This fungus belongs to the Ascomycota group of fungi.
Damage. Powdery mildews should not be confused with downy mildews. Powdery mildew is distinguished by its dry powdery appearance, most commonly found on the upper surface of the leaf, and by its preference for hot, dry weather conditions (see examples of powdery mildew in Figure 15.7).
Life cycle and spread. The disease survives the winter as mycelium within the buds which often appear small and shrivelled on twigs which often have a dried, silvery appearance. The emergence of the mycelium with the germinating buds in spring results in a white bloom over the young leaves (primary mildew). As the spring progresses, asexual spores produced in chains on the upper surface of the leaf are spread as individual spores by wind and cause the destructive secondary mildew. This stage of the fungal life cycle involves an external mycelium covering the leaf surface, but not entering into the internal leaf tissues other than to sink small peg-like structures (which suck out the leaf's moisture and may cause premature leaf drop). Flowering normally occurs before the secondary infection stage, but infection in young apple fruit may produce a rough skin (russeting). This organism may affect other species of fruit such as pears, quinces, medlars and ornamental Malus.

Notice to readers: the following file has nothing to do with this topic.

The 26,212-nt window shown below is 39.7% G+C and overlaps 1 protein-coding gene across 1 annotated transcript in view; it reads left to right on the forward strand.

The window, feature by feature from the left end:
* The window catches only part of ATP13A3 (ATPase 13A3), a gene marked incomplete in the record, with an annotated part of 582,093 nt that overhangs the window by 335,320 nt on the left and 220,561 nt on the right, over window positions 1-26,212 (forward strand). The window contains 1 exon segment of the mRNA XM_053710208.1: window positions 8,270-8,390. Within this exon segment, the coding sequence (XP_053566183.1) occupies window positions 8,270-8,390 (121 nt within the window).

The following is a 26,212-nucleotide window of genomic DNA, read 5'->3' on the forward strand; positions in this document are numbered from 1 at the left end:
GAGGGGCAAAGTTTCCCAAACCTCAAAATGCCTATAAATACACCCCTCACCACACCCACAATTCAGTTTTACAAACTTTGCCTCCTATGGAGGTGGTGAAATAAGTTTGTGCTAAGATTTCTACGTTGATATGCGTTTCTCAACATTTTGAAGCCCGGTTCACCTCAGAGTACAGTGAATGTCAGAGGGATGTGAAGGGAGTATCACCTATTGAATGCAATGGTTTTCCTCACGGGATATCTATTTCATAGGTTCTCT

Powdery mildews in autumn may produce sexual, dark-coloured spore cases (cleistothecia) on the leaf, about 1 mm in size. (Although not important in most horticultural crops as an overwintering stage, they may assume a vital role in powdery mildew of cereals, the sexual spores having the potential to form new strains resistant to fungicides, and new strains capable of overcoming the plant's genetic resistance.)
Control is achieved by two main 'methods'. Pruning of silvered shoots can eliminate a good proportion of the primary mildew. The amateur and professional horticulturist can use a systemic fungicide ingredient such as myclobutanil for spring and summer sprays, whilst the professional also has a protective fungicide option such as dinocap.
Other species of powdery mildew commonly occur in horticulture, e.g. Sphaerotheca pannosa on rose (Figure 15.7) and S. fuliginea on cucumber. Cross-infection between these crops does not occur.
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